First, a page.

The technology, which can also be used for Blu-Ray and HD-DVD discs, will allow movie studios to remotely track individual discs as they travel from factories to retail shelves to consumers' homes.
Home DVD players will eventually be able to check on the chip embedded in a disc, and refuse to play discs which are copied or played in the 'wrong' geographical region, the companies behind the technology expect.
"This technology holds the potential to protect the intellectual property of music companies, film studios, gaming and software developers worldwide," said Gordon Yeh, chief executive of Ritek Corporation.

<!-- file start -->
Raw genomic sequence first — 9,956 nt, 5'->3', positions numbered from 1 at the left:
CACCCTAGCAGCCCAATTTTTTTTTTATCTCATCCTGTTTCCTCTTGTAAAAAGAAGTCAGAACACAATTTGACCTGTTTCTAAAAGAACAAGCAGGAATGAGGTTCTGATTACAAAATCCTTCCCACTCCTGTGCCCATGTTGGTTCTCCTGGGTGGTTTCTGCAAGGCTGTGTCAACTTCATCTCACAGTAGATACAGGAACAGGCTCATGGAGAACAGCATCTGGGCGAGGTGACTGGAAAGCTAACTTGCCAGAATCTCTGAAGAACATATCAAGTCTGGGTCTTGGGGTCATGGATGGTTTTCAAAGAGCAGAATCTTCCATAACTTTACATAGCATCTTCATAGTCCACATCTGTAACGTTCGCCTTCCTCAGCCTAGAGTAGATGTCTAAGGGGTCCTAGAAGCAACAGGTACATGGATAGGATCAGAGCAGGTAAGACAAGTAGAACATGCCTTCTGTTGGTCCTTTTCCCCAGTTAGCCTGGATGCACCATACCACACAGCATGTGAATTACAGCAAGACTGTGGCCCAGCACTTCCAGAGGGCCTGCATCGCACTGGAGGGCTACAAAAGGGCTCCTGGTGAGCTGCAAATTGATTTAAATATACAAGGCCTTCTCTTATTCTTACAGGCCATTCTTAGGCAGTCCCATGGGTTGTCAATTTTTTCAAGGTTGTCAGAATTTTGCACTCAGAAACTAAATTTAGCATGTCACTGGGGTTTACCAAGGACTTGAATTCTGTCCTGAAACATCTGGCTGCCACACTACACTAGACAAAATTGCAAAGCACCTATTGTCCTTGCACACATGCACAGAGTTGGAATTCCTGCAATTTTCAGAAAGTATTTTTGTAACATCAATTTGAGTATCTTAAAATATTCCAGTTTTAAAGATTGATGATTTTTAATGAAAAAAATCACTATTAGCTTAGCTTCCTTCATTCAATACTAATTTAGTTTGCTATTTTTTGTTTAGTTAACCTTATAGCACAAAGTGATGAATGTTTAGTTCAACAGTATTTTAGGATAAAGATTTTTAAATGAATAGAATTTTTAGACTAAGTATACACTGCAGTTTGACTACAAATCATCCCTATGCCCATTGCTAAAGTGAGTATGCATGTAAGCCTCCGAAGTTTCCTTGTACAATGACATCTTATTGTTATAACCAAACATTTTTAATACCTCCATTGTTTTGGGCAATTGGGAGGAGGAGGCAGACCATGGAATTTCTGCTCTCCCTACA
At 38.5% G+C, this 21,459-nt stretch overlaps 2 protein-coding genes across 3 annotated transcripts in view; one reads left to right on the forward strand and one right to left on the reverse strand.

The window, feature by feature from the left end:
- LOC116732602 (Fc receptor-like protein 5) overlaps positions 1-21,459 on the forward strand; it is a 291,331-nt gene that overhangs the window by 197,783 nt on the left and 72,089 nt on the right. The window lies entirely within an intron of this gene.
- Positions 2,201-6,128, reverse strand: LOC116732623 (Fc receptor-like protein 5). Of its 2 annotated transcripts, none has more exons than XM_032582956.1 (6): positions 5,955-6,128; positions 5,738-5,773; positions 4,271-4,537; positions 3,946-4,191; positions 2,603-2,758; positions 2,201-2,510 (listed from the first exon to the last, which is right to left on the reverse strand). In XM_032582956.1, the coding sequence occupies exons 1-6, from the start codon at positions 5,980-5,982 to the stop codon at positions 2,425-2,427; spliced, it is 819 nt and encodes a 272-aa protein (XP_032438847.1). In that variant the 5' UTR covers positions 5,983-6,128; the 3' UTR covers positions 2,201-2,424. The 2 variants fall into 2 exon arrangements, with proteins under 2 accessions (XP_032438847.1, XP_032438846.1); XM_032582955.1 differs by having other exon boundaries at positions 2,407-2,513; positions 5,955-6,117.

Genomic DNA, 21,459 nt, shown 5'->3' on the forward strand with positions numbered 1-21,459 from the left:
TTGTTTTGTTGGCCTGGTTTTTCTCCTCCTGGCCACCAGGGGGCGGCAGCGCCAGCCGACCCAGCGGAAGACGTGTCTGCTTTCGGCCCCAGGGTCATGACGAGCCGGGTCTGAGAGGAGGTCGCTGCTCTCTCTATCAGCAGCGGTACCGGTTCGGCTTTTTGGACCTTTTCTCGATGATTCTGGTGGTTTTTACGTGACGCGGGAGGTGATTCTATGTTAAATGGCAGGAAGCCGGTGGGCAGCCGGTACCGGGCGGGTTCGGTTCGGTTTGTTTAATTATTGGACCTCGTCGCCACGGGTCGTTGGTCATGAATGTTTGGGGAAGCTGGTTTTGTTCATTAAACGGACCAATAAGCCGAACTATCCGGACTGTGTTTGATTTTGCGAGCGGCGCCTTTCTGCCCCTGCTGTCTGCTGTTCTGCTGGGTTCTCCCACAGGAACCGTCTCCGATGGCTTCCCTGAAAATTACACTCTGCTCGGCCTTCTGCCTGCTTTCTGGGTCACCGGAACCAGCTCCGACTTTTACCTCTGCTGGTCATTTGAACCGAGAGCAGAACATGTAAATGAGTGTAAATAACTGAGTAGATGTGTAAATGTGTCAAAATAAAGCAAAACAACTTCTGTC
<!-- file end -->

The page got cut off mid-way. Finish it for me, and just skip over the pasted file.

Ritek is the world's largest DVD maker, and its U-Tech subsidiary will make the discs.
U-Tech and IPICO, the company behind the RFID chips used in the discs, announced today that production of the 'chipped' DVDs will begin at U-Tech's main plant in Taiwan.
U-Tech's global network of factories stamps out some 500 million pre-recorded DVDs and CDs a month for major movie studios, recording studios and video games companies.
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